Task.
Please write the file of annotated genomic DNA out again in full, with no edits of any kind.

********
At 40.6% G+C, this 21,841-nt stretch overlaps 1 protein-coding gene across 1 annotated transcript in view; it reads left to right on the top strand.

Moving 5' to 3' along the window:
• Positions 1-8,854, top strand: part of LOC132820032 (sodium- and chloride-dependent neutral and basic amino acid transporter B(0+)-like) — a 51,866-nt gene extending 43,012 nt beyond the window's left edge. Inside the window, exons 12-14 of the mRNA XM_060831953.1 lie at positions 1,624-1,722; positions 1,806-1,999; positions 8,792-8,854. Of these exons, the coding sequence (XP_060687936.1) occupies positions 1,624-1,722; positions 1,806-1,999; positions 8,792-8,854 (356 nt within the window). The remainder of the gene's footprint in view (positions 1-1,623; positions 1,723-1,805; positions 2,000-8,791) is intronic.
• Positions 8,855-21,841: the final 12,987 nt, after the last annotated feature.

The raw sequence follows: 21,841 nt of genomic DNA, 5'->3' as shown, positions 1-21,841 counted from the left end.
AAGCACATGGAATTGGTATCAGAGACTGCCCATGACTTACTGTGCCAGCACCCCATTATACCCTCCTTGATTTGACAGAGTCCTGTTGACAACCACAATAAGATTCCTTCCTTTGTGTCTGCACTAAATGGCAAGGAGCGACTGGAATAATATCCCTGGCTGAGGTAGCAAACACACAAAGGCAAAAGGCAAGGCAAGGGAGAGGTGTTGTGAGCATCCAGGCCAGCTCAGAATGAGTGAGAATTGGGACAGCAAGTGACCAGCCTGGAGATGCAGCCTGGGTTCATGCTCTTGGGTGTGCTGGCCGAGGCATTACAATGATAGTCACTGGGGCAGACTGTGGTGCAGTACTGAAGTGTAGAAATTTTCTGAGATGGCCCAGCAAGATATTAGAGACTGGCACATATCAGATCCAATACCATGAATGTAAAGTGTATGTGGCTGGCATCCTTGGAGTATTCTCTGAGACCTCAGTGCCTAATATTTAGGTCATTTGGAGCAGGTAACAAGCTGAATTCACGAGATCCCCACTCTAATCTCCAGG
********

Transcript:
At 40.6% G+C, this 21,841-nt stretch overlaps 1 protein-coding gene across 1 annotated transcript in view; it reads left to right on the top strand.

Moving 5' to 3' along the window:
• Positions 1-8,854, top strand: part of LOC132820032 (sodium- and chloride-dependent neutral and basic amino acid transporter B(0+)-like) — a 51,866-nt gene extending 43,012 nt beyond the window's left edge. Inside the window, exons 12-14 of the mRNA XM_060831953.1 lie at positions 1,624-1,722; positions 1,806-1,999; positions 8,792-8,854. Of these exons, the coding sequence (XP_060687936.1) occupies positions 1,624-1,722; positions 1,806-1,999; positions 8,792-8,854 (356 nt within the window). The remainder of the gene's footprint in view (positions 1-1,623; positions 1,723-1,805; positions 2,000-8,791) is intronic.
• Positions 8,855-21,841: the final 12,987 nt, after the last annotated feature.

The raw sequence follows: 21,841 nt of genomic DNA, 5'->3' as shown, positions 1-21,841 counted from the left end.
AAGCACATGGAATTGGTATCAGAGACTGCCCATGACTTACTGTGCCAGCACCCCATTATACCCTCCTTGATTTGACAGAGTCCTGTTGACAACCACAATAAGATTCCTTCCTTTGTGTCTGCACTAAATGGCAAGGAGCGACTGGAATAATATCCCTGGCTGAGGTAGCAAACACACAAAGGCAAAAGGCAAGGCAAGGGAGAGGTGTTGTGAGCATCCAGGCCAGCTCAGAATGAGTGAGAATTGGGACAGCAAGTGACCAGCCTGGAGATGCAGCCTGGGTTCATGCTCTTGGGTGTGCTGGCCGAGGCATTACAATGATAGTCACTGGGGCAGACTGTGGTGCAGTACTGAAGTGTAGAAATTTTCTGAGATGGCCCAGCAAGATATTAGAGACTGGCACATATCAGATCCAATACCATGAATGTAAAGTGTATGTGGCTGGCATCCTTGGAGTATTCTCTGAGACCTCAGTGCCTAATATTTAGGTCATTTGGAGCAGGTAACAAGCTGAATTCACGAGATCCCCACTCTAATCTCCAGG